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P(I) Release Limits the Intrinsic and RNA-Stimulated ATPase Cycles of DEAD-Box Protein 5 (Dbp5).

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Wong, Emily V 
Cao, Wenxiang 
Vörös, Judit 


mRNA export from the nucleus depends on the ATPase activity of the DEAD-box protein Dbp5/DDX19. Although Dbp5 has measurable ATPase activity alone, several regulatory factors (e.g., RNA, nucleoporin proteins, and the endogenous small molecule InsP6) modulate catalytic activity in vitro and in vivo to facilitate mRNA export. An analysis of the intrinsic and regulator-activated Dbp5 ATPase cycle is necessary to define how these factors control Dbp5 and mRNA export. Here, we report a kinetic and equilibrium analysis of the Saccharomyces cerevisiae Dbp5 ATPase cycle, including the influence of RNA on Dbp5 activity. These data show that ATP binds Dbp5 weakly in rapid equilibrium with a binding affinity (KT~4 mM) comparable to the KM for steady-state cycling, while ADP binds an order of magnitude more tightly (KD~0.4 mM). The overall intrinsic steady-state cycling rate constant (kcat) is limited by slow, near-irreversible ATP hydrolysis and even slower subsequent phosphate release. RNA increases kcat and rate-limiting Pi release 20-fold, although Pi release continues to limit steady-state cycling in the presence of RNA, in conjunction with RNA binding. Together, this work identifies RNA binding and Pi release as important biochemical transitions within the Dbp5 ATPase cycle and provides a framework for investigating the means by which Dbp5 and mRNA export is modulated by regulatory factors.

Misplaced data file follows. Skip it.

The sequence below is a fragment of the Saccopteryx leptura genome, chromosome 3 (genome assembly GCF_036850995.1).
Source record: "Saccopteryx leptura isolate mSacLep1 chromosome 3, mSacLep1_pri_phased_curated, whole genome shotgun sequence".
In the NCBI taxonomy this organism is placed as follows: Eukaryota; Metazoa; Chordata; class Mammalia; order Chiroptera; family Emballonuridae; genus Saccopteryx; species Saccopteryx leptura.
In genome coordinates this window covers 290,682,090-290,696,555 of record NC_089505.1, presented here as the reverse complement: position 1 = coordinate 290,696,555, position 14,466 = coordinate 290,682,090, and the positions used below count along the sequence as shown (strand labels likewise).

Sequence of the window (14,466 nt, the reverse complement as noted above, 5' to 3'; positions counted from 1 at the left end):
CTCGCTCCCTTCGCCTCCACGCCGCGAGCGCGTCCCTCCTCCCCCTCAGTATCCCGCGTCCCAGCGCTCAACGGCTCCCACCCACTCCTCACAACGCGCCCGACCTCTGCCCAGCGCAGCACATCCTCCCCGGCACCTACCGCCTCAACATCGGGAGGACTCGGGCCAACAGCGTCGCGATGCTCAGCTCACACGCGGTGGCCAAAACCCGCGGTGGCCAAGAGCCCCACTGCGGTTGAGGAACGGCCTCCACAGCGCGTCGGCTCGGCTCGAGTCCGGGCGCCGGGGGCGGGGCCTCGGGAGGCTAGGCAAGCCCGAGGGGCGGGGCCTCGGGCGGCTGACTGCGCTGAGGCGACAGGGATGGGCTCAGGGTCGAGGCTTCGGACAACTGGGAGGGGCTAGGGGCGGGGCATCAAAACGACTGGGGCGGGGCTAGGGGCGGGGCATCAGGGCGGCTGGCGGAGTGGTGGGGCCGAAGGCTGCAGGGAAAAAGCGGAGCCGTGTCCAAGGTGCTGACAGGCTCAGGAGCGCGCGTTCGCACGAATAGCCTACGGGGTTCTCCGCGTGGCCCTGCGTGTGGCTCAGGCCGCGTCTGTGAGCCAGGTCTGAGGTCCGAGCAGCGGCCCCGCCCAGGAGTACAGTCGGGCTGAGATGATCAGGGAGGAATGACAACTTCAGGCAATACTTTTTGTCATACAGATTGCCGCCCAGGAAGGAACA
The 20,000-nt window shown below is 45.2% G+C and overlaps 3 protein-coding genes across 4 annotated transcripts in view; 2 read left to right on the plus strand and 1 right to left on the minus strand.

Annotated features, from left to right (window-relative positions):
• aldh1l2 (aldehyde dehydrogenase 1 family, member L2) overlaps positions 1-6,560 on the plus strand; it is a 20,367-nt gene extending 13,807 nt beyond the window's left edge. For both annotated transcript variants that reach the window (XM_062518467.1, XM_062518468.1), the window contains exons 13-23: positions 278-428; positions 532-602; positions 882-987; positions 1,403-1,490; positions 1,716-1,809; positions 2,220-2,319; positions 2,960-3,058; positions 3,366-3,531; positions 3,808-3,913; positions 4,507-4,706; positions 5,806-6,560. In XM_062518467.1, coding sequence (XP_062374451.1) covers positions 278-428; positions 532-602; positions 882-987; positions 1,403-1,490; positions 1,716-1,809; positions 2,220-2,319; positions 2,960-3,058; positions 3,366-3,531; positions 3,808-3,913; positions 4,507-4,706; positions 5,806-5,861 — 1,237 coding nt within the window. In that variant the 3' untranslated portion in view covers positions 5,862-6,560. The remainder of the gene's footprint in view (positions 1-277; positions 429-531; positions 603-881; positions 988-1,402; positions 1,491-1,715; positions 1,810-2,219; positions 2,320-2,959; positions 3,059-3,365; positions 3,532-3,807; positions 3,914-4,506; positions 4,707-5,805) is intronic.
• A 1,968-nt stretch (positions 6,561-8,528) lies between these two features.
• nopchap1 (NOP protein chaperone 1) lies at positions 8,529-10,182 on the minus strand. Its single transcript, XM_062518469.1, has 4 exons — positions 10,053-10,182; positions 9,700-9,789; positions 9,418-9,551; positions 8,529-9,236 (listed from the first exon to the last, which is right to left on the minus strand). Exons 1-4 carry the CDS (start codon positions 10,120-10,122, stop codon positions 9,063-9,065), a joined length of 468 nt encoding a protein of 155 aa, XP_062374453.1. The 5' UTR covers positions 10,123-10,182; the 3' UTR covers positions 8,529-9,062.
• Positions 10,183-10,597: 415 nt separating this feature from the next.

RNA helicase, kinetics, mRNA export, mantATP, thermodynamics, Adenosine Triphosphatases, DEAD-box RNA Helicases, Kinetics, Nucleocytoplasmic Transport Proteins, Phosphates, RNA, Saccharomyces cerevisiae, Saccharomyces cerevisiae Proteins

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Journal of Molecular Biology

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Elsevier Inc.
Wellcome Trust (101908/Z/13/Z)
National Institute of General Medical Sciences (R01GM102869)
E.V.W. is supported by National Science Foundation Graduate Research Fellowship No. DGE-1122492 and J.V. is supported by an Alberta Innovates Health Solutions Postdoctoral Fellowship. M.M. and Y.M. were supported by a Senior Research Fellowship from the Wellcome Trust (101908/Z/13/Z) and by National Institutes of Health grant R01 GM102869. Research support for B.M. was provided by the Natural Sciences and Engineering Research Council of Canada (RGPIN 435380), Canada Foundation for Innovation (31271), Government of Alberta Research Capacity Program, and Canada Research Chairs program.